Has York Minster ever looked better? Awesome pix of our most cherished landmark after £20m facelift

The Dean with some of the people who were involved in the York Minster Revealed project. Photograph: Richard McDougall
31 Mar 2016 @ 5.02 pm
| Environment, News

Sparkling in the spring sunshine, York Minster looks every bit as magnificent as the day it was a new-build.

And that’s no accident. Most of us would look pretty good if we had undergone a five-year, £20 million facelift…

That’s the investment that’s gone into York Minster Revealed, one of the largest conservation and restoration projects of its kind in Europe.

To celebrate the completion of York Minster Revealed, a traditional ‘topping out’ ceremony took place at the cathedral on Thursday (March 31).

Hundreds of people who have been involved with the project gathered outside the cathedral’s newly unveiled East Front to toast its completion.

Restoring the 600-year-old East Front and Great East Window – the largest single expanse of medieval stained glass in the country – has been a key part of the project.

For 12 years this view of the Minster has been covered in around 16 miles of scaffolding, while nearly 2,500 stones have been cut or repaired by highly-skilled stonemasons.

Other activity included the creation of the visitor attraction, Revealing York Minster in the Undercroft.

How the East Front looked for years as the restoration work took place. Photograph © The Ewan on Flickr
How the East Front looked for years as the restoration work took place. Photograph © The Ewan on Flickr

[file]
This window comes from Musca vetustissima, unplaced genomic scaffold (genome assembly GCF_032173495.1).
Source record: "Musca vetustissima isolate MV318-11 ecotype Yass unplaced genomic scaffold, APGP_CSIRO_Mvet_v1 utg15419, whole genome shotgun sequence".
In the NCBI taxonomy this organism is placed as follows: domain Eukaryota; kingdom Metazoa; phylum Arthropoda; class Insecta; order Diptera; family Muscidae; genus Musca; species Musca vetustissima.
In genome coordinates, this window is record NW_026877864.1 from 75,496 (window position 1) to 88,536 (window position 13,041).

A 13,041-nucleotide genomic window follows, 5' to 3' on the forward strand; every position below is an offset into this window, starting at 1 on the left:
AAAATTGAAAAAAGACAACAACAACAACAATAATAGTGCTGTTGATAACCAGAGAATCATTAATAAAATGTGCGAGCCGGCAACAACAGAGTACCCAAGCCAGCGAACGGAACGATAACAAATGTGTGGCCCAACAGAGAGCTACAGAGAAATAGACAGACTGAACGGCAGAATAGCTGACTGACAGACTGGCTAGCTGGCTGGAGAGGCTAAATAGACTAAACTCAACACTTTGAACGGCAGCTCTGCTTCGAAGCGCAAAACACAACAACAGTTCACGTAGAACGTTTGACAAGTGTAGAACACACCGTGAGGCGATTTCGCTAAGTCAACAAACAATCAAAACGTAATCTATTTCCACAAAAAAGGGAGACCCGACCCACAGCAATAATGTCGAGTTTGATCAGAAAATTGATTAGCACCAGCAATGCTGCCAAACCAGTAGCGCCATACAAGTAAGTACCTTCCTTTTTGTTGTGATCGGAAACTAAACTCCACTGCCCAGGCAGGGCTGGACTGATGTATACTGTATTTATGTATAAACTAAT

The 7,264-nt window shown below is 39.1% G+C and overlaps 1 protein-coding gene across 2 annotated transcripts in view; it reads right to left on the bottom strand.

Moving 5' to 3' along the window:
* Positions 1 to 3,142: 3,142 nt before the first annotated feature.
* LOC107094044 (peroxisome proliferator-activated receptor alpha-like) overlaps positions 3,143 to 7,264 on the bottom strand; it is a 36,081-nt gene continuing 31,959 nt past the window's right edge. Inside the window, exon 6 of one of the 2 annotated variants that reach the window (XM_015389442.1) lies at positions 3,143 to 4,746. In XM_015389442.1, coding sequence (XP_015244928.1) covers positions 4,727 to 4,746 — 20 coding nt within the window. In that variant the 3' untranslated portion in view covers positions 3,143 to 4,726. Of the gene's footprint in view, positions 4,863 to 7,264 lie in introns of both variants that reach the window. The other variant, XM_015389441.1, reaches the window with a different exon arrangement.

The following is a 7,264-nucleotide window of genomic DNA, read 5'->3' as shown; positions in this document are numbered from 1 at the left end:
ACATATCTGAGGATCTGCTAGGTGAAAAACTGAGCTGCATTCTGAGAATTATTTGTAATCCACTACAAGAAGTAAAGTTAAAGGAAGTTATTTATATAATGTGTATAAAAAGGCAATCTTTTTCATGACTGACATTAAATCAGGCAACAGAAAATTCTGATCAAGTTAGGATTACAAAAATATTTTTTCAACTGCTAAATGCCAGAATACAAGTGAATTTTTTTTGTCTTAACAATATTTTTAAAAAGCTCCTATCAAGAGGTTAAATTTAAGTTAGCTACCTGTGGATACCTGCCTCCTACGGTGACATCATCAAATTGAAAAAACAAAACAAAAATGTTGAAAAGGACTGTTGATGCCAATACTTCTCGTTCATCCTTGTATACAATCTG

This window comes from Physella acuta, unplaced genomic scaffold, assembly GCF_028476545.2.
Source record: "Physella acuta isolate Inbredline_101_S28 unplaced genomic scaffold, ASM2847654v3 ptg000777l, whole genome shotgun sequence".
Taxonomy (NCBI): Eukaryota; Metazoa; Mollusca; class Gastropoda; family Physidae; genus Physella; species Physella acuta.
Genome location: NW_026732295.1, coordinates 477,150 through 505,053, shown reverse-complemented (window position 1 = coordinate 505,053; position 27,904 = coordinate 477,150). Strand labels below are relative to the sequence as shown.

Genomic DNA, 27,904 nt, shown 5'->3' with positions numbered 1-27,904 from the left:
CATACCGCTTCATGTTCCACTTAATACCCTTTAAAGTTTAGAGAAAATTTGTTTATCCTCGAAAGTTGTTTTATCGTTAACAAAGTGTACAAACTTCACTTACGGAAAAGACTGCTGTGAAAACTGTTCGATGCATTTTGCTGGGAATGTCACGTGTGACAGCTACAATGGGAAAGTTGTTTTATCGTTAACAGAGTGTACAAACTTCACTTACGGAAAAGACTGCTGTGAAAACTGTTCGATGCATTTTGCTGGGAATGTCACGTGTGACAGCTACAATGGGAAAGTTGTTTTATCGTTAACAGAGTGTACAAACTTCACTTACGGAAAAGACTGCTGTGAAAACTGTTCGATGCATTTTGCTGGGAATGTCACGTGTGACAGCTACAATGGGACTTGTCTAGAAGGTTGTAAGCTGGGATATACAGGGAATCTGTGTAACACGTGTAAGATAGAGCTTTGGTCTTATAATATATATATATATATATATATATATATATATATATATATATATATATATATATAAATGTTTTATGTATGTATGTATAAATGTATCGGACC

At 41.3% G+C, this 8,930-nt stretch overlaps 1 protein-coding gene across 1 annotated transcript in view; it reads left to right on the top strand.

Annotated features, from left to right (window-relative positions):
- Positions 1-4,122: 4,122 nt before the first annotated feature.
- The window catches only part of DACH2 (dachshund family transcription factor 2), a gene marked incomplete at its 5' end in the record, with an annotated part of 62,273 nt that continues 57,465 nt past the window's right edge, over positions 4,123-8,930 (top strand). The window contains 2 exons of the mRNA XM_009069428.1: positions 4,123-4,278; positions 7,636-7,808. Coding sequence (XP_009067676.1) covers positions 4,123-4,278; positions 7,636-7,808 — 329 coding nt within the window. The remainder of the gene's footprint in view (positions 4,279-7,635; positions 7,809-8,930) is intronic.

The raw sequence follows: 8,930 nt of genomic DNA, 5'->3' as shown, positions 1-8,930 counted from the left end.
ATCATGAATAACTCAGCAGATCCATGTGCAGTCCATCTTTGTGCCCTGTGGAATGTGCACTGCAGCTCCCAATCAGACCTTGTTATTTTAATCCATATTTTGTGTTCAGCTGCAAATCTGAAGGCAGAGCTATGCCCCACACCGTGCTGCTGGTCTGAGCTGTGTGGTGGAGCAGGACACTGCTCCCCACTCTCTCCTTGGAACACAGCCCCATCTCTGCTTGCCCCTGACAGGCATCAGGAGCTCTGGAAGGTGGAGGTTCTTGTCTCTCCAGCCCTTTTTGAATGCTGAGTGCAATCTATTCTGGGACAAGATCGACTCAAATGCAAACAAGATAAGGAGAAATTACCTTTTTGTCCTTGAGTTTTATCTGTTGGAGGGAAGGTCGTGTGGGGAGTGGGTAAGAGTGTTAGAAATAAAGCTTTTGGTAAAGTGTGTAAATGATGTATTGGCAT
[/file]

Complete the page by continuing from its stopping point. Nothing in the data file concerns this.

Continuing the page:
‘Changed the culture’

Hey, good lookin’… York Minster in the morning sunlight. Photograph: Richard McDougall
Hey, good lookin’… York Minster in the morning sunlight. Photograph: Richard McDougall

Dean of York, The Very Reverend Vivienne Faull, said the investment had also changed the culture of the cathedral:

As well as helping to transform the experience of visiting the cathedral, the project has enabled us to become more outward facing and forge new relationships across the region, and it is these relationships which will help us to continue to develop York Minster for the future.
The Minster is dedicated to St Peter, and here he is atop the renovated East Front. Photograph: Richard McDougall
The Minster is dedicated to St Peter, and here he is atop the renovated East Front. Photograph: Richard McDougall

The Heritage Lottery Fund gave a £10.5 million grant to the project. Boss of HLF Carole Souter said:

I hope National Lottery players will be proud of what their contribution has achieved; our thanks go to them and the many supporters of this great project.”
The East Front reflected in the window of St William's College. Photograph: Richard McDougall
The East Front reflected in the window of St William’s College. Photograph: Richard McDougall